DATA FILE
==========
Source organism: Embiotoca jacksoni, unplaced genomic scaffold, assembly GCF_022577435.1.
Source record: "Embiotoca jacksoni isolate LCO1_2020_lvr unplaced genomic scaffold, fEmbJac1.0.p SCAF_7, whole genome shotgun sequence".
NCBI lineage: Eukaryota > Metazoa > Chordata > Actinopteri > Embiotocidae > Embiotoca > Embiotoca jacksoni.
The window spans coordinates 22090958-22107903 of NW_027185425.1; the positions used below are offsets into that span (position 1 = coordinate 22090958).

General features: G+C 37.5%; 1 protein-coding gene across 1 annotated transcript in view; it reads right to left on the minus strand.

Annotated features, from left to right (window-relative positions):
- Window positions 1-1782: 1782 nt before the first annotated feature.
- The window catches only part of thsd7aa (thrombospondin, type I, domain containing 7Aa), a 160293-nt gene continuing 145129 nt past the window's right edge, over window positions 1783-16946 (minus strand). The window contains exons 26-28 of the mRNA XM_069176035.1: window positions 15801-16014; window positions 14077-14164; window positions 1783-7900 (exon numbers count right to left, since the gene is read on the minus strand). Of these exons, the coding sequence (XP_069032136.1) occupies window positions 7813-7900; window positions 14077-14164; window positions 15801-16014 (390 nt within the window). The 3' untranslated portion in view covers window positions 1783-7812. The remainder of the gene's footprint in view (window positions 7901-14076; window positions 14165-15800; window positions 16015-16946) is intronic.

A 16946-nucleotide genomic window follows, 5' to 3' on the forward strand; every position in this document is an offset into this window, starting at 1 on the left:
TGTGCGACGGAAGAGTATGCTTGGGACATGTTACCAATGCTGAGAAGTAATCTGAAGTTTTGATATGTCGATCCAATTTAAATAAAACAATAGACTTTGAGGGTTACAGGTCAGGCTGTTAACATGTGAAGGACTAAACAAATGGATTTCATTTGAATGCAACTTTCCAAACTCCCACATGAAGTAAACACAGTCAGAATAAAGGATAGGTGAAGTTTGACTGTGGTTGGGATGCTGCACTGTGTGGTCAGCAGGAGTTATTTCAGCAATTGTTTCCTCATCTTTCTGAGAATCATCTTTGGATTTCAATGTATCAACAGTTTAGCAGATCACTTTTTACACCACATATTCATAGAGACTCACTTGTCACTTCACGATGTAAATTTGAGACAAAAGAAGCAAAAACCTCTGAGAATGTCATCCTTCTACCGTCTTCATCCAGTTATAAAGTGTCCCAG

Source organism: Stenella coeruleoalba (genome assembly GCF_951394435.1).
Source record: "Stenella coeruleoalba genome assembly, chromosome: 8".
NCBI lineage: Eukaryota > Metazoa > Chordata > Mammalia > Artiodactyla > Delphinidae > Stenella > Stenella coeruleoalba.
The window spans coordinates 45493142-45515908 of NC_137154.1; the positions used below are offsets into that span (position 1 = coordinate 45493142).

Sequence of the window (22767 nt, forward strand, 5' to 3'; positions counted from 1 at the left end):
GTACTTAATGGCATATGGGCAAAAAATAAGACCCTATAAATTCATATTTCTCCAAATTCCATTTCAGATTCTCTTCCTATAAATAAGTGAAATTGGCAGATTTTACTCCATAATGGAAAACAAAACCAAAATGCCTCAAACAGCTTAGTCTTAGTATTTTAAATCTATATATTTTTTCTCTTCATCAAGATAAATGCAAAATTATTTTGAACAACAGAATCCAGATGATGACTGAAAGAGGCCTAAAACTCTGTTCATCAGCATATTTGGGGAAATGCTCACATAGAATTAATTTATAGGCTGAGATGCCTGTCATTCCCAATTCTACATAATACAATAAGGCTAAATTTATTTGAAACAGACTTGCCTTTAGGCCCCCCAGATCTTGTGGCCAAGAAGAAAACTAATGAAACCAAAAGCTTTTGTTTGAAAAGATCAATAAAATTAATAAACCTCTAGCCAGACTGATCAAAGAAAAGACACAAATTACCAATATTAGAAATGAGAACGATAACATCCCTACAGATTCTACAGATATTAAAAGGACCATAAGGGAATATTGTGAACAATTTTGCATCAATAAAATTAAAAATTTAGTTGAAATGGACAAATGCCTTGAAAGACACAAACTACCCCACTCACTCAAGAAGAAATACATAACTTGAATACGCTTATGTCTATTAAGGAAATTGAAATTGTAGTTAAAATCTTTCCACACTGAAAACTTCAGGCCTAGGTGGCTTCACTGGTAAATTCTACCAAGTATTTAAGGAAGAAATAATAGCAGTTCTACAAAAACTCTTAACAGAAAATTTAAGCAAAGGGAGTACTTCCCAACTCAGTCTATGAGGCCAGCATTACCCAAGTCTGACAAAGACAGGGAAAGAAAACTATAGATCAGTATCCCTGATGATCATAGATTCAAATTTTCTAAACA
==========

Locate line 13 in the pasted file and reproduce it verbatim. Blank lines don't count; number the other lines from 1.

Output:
NCBI lineage: Eukaryota > Metazoa > Chordata > Mammalia > Artiodactyla > Delphinidae > Stenella > Stenella coeruleoalba.